We hold that these provisions are unconstitutionally vague.

The vagueness doctrine is grounded upon two closely-related principles of the due process clause of the Fourteenth Amendment. First, a statute is void for vagueness if its prohibitions are not sufficiently defined so as to give fair warning as to what conduct is prohibited. Where "men of common intelligence must guess at the law's meaning and differ as to its application," the law must fail. Connally v. General Construction Co., 269 U.S. 385, 46 S. Ct. 126, 70 L. Ed. 322 (1926); Weissman v. Board of Education of Jefferson County School District No. R-1, 190 Colo. 414, 547 P.2d 1267 (1976); People v. Blue, 190 Colo. 95, 544 P.2d 385 (1975); Trail Ridge Ford, Inc. v. Colorado Dealer Licensing Board, 190 Colo. 82, 543 P.2d 1245 (1975).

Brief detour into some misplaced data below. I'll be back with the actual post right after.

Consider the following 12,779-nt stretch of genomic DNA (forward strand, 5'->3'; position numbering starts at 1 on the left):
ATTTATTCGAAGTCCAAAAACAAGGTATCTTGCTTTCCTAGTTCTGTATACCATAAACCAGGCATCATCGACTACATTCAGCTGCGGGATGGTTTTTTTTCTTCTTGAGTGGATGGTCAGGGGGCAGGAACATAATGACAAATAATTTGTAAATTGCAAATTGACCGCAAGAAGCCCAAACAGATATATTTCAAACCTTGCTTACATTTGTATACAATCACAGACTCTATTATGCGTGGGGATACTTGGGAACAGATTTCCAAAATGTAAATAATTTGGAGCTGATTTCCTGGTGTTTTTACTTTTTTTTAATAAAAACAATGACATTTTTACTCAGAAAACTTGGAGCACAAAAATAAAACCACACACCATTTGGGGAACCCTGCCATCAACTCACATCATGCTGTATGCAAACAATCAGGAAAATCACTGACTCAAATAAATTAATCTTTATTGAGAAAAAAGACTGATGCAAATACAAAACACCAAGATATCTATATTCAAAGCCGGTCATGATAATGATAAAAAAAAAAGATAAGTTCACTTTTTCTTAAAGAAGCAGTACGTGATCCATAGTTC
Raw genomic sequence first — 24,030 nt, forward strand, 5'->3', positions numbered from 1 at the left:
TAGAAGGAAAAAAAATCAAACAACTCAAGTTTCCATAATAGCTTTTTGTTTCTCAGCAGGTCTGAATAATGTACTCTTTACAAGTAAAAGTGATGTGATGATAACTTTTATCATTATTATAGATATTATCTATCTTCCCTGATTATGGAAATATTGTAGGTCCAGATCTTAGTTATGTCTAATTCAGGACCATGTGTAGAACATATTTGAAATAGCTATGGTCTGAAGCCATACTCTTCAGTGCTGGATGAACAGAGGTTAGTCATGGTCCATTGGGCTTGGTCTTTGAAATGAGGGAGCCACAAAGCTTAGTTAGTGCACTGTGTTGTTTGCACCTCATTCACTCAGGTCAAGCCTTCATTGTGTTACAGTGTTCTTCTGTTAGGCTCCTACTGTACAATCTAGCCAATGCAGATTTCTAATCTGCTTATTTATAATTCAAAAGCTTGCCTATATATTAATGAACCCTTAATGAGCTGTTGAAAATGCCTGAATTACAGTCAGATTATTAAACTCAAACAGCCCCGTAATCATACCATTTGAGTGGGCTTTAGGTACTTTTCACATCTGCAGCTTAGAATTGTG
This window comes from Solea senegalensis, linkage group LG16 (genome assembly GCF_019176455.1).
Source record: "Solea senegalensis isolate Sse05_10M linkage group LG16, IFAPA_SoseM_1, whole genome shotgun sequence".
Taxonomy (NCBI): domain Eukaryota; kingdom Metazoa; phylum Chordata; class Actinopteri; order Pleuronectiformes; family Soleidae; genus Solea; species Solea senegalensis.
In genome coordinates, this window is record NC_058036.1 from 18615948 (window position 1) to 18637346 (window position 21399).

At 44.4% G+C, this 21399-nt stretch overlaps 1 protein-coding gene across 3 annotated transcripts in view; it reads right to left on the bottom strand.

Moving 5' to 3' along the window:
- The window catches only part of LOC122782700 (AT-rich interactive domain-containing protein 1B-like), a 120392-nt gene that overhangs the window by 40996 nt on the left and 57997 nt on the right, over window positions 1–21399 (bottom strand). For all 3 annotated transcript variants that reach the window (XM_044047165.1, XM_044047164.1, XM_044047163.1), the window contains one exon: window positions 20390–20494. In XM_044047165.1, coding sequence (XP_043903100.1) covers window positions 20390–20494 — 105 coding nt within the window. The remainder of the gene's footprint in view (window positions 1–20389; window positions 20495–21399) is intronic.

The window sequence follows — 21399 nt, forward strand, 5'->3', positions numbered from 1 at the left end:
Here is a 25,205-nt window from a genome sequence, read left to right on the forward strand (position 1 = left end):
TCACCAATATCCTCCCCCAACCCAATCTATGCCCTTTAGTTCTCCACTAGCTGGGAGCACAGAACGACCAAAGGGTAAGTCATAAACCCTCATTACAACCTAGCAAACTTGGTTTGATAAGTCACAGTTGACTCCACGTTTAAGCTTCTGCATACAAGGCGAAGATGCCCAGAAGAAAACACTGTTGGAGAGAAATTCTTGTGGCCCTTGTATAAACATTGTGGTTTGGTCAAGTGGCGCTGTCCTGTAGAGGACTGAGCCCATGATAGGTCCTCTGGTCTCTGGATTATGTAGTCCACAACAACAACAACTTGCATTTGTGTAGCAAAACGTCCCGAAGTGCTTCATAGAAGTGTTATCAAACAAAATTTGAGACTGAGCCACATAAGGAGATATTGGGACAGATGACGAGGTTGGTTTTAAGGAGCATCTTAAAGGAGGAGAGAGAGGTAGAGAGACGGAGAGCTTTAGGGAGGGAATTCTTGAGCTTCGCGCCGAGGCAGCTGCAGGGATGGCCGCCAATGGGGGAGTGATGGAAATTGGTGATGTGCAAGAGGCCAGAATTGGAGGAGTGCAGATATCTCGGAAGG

Second, a statute is too vague where it contains no explicit standards for application so that a danger of arbitrary and capricious enforcement exists. Where one is deprived of liberty or property for violating a statutory prohibition, due process requires that the prohibition be explicit enough to allow for meaningful judicial review.[1]See generally, Note, The Void-For-Vagueness Doctrine in the Supreme Court, 109 U.Pa.L.Rev. 67 (1960); Note, Vagueness Doctrine in the Federal Courts: A focus on the Military, Prison, and Campus Contexts, 26 Stan.L.Rev. 855 (1974).